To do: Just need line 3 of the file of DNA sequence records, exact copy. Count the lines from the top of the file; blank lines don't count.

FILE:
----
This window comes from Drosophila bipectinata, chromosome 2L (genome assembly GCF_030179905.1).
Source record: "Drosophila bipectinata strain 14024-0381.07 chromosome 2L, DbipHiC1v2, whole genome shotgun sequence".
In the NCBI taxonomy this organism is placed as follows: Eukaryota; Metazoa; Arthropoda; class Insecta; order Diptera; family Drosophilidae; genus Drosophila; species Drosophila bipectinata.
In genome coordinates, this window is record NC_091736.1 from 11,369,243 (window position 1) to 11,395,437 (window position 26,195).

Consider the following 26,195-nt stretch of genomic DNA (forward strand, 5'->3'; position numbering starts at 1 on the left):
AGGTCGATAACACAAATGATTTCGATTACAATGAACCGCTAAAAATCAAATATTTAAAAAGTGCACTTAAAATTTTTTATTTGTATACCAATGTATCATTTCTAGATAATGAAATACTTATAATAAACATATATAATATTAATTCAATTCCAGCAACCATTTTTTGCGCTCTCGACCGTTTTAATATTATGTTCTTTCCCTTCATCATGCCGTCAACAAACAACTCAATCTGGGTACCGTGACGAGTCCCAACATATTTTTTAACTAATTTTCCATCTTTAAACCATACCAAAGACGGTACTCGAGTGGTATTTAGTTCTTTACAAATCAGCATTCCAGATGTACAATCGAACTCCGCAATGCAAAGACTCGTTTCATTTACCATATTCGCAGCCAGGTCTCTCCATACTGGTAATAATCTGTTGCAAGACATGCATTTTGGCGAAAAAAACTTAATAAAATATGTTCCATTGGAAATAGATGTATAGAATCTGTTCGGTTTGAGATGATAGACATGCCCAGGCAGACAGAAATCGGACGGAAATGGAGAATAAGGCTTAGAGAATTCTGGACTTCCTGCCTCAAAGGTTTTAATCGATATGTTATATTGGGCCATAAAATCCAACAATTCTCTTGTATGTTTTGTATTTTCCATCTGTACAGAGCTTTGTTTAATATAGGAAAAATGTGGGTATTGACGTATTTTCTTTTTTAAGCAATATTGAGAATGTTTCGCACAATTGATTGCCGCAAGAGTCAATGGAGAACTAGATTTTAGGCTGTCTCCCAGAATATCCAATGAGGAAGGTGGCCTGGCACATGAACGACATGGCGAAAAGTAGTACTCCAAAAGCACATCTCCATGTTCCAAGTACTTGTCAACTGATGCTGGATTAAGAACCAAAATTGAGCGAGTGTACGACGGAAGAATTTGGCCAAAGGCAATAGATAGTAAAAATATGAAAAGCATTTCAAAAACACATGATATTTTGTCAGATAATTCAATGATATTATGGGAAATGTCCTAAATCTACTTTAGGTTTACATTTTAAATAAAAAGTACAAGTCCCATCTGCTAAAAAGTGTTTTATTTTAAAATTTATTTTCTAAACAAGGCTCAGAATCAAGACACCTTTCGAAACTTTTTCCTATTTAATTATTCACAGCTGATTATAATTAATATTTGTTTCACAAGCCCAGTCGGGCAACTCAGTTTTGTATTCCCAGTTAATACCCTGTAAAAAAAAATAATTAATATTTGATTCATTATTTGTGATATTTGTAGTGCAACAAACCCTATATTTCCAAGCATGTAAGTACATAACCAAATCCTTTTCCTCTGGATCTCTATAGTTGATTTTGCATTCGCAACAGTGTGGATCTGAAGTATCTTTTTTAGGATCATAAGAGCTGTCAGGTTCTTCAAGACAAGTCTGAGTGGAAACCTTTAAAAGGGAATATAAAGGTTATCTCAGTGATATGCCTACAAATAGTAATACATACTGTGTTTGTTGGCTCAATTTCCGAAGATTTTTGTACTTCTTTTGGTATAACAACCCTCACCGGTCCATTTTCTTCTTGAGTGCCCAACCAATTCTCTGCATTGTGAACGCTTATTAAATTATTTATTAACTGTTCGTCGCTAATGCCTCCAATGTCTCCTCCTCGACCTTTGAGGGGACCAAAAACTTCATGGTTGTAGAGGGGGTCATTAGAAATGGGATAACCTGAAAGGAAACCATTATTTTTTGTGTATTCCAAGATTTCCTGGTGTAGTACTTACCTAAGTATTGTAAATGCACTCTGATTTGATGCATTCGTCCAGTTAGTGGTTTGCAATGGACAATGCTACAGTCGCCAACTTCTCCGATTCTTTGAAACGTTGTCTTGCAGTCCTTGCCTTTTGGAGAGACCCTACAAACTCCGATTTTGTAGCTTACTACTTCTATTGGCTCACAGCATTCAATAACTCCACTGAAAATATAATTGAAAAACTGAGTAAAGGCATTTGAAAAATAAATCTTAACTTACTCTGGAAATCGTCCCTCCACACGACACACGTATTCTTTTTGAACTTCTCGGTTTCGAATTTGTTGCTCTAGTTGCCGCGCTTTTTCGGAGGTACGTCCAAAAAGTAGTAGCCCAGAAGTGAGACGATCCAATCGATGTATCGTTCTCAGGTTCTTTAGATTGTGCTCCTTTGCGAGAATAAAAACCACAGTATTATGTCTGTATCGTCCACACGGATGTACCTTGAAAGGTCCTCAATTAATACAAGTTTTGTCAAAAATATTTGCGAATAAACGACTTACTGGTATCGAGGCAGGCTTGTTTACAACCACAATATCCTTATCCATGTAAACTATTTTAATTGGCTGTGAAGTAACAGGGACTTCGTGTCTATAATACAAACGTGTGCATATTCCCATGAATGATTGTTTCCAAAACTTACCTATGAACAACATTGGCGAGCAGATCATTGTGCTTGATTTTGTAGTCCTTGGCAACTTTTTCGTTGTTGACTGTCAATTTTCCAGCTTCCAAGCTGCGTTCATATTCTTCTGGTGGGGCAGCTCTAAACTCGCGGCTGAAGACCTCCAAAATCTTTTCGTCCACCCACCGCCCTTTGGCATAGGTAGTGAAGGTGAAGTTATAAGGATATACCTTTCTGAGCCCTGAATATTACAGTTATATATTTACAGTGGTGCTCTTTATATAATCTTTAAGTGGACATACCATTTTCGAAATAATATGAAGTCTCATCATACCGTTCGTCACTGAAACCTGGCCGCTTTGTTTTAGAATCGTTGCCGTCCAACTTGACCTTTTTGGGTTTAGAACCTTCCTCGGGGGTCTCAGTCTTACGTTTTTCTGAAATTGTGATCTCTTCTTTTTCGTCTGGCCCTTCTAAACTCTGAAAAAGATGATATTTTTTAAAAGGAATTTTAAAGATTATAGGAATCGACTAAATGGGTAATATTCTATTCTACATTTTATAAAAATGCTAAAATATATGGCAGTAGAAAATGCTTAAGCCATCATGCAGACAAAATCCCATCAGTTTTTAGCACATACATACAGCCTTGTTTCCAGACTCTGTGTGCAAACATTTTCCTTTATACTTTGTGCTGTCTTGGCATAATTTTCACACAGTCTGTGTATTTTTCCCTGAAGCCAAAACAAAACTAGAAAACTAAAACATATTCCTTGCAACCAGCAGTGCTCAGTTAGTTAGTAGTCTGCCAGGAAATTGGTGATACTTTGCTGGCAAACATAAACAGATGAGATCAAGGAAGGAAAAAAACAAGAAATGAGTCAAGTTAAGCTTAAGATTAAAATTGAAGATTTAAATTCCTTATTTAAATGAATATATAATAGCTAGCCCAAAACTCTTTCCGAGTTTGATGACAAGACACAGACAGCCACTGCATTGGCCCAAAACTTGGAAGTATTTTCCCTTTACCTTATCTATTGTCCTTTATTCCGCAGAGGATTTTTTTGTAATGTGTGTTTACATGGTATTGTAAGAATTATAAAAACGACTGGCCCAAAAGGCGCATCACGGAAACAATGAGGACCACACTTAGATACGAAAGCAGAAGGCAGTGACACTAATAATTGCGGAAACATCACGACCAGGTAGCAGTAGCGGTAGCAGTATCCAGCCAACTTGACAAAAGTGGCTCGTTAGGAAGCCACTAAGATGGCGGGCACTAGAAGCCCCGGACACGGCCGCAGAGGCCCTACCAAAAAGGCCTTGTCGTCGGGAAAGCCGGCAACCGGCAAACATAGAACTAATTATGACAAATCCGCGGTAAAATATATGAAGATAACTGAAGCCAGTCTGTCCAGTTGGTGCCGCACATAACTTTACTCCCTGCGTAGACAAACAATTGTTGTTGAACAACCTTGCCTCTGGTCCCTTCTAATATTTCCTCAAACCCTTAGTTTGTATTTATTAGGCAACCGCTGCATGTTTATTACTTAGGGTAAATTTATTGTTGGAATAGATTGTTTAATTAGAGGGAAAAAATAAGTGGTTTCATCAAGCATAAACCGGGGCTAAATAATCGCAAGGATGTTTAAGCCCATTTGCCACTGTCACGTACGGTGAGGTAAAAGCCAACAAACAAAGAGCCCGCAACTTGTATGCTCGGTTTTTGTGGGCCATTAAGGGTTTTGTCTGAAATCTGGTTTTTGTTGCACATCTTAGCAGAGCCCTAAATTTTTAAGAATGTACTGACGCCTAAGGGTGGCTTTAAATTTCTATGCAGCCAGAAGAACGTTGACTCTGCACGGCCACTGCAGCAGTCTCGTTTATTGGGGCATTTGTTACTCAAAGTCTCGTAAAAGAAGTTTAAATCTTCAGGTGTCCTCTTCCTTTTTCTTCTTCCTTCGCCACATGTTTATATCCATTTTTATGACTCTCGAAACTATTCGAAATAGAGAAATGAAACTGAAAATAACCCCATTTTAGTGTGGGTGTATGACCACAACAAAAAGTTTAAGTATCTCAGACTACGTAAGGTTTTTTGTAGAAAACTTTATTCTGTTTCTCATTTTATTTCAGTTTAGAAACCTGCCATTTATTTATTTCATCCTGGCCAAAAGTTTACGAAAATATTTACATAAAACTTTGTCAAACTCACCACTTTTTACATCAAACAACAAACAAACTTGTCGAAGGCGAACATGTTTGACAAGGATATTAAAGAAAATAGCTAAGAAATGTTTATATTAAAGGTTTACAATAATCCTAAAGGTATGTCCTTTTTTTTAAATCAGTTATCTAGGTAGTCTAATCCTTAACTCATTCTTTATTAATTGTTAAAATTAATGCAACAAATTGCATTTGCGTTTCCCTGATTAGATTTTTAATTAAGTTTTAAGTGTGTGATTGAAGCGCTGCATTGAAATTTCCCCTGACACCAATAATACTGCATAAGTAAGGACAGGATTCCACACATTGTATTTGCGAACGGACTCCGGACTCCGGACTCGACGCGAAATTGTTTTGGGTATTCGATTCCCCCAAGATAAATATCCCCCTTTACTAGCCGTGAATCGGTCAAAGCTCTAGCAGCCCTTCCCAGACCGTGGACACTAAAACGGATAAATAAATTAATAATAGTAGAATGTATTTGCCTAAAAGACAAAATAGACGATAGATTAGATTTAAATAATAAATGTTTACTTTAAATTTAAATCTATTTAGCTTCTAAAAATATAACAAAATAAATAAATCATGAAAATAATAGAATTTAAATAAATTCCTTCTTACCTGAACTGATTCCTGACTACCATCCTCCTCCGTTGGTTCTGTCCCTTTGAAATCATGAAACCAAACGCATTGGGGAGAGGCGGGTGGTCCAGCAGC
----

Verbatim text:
In the NCBI taxonomy this organism is placed as follows: Eukaryota; Metazoa; Arthropoda; class Insecta; order Diptera; family Drosophilidae; genus Drosophila; species Drosophila bipectinata.